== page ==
- September 30, 2019
- Autoinflammatory UK
- Awareness, Consultations, Lobbying, Media, NHS, Rare Disease, UK Government
- No Comments
The UK’s Secretary of State for Health and Social Care has taken note of our open letter published on our website on 20th September 2019 asking for continued access to European Reference Networks (ERNs) and to be included in Article 50 negotiations. Today we received a reply from Matt Hancock after he made his speech to the Conservative Party conference in Manchester.
The following is the text of his letter:
Thank you for your open letter of 20 September on behalf of Autoinflammatory UK. The government recognises the crucial role that families play in supporting patients and spreading knowledge of conditions. The quality and safety of patient care is paramount in our preparedness plans and we want patients to be able to acces the best care and support available.
The UK and the EU have a long track record of jointly tackling global challenges with strong existing links already in place between our research and innovation communities. We recognise the benefits of this collaboration and want to see it continue in areas of shared interest through a partnership with the EU covering research, science and innovation.
Furthermore, we are seeking to participate in specific policies and networks which benefit patients, researchers and healthcare professionals across the UK and the EU. This includes the European Reference Networks, which we recognise as an important initiative in the continued effort to improve the support available for rare disease patients across Europe.
I am proud that the UK is a world leader in science, research and innovation, including in the field of rare diseases. For example, the Life Sciences Sector Deal will help ensure new pioneering treatments and medical technologies are produced in the UK, improving patient lives and driving economic growth. Genomics, which is a cornerstone to this, will revolutionise healthcare as was pioneered by the successful 100,000 Genomes Project with its ground-breaking impact on UK rare diseases patients and those with cancer.
In any EU Exit outcome, patients will have the same access to UK expertise and centres of excellence as they do now. Additionally, the ability of the UK to participate in multinational trials, in the EU or the rest of the world, will not change and data generated in a UK trial will continue to be admissible for regulatory purposes in the EU and across the world.
Our vision for the UK’s future relationship with the EU for medicines and clinical trials is underpinned by international collaboration. As we approach EU Exit, we want to continue supporting co-operation and knowledge sharing across the whole of Europe to improve patient outcomes and research. We are currently exploring the possibility of cooperation between the MHRA and the European Medicines Agency (EMA) post-Brexit and have been engaging with stakeholders including charities, in preparations for the determining how the will (sic) regulate UK clinical trials.
We hugely value the contribution of EU medical researchers in the UK. IN recognition of this, on 8th August 2019, the Prime Minister announced a new fast track immigration route aimed at enabling a wider pool of scientific talent to come to the UK. This route will ensure that those with specialist skills in STEM subjects can come to the UK and make an important contribution to our leading science and research sectors, significantly enhancing the intellectual and knowledge base of the UK.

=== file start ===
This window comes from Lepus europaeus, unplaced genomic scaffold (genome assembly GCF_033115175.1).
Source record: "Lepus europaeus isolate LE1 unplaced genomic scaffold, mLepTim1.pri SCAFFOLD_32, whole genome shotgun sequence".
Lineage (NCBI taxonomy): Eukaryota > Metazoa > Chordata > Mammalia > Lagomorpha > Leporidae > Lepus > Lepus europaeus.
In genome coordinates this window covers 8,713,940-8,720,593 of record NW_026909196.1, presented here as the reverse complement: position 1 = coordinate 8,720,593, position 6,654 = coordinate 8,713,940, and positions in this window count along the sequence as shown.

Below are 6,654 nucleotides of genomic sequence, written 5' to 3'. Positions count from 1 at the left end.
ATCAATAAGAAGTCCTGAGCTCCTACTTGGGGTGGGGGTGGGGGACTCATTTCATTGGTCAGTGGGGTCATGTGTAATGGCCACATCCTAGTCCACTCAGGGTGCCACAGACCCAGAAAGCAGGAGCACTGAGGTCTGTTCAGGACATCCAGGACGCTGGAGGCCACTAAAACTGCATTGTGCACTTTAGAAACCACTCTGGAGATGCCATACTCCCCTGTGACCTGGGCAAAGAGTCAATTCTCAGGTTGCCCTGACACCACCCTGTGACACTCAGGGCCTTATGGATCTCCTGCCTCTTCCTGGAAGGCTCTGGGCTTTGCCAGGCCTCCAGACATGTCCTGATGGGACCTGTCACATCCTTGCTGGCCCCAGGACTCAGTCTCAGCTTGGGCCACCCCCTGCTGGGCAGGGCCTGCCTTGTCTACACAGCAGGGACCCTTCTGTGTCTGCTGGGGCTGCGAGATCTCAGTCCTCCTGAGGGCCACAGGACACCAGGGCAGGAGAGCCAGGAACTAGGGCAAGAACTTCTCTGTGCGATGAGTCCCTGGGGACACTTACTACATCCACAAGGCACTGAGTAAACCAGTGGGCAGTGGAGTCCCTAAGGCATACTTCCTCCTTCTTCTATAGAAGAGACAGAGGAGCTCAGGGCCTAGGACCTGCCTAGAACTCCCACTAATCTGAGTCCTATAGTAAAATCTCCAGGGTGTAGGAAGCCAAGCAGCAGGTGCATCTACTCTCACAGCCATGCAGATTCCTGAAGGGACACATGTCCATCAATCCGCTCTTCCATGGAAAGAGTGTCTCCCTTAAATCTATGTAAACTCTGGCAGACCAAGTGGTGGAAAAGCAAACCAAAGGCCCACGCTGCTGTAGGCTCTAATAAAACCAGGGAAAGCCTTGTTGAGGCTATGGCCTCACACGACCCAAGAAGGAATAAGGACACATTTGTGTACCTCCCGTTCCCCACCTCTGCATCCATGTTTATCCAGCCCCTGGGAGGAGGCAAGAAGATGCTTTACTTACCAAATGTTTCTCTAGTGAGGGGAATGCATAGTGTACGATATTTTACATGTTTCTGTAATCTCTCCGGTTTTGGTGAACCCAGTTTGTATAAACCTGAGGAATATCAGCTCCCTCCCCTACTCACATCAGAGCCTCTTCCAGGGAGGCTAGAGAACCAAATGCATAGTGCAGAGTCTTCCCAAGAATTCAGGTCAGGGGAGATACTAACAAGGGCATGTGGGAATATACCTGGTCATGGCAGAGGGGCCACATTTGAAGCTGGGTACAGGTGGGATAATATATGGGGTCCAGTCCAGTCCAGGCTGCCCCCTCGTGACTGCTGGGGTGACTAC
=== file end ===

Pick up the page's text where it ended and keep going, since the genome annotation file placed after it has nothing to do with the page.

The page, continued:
We want to ensure that the UK can continue to take part in world-leading research collaborations after the UK leaves the EU and we will remain committed to creating mutually beneficial opportunities for collaboration with European and international partners.
Obviously, this letter doesn’t answer our questions at all.
Group’s statement on Matt Hancock’s reply to our open letter:
3rd October 2019
Unfortunately the Secretary of State failed spectacularly to answer any of the questions we posed. We asked him to inform us of what the immediate future holds for us, he never replied. We pleaded for ERNs to be included in Article 50 negotiations and Mr Hancock never gave us any reassurance that they would in fact be included. His reply completely ignored our pleas. Also not addressed was how we will benefit from the long fought for shared IT infrastructure and EU funding and whether this will be duplicated after Brexit and at what cost.
His reply really didn’t demonstrate a firm grasp on health, biomedicine and clinical regulation. ERNs were built around the cross border EU health directives, its hard to see how that will work after Brexit and Mr Hancock has certainly not demonstrated how it would.
We, as the oldest and largest UK patient group representing some of the most chronically sick people in our country suffering from rare autoinflammatory conditions, expected more details from the Secretary of State responsible for our care. The UK rare disease population is 2.5 million and Mr Hancock was given the opportunity to speak to us directly and put our minds at ease. We feel he hasn’t taken the opportunity seriously enough.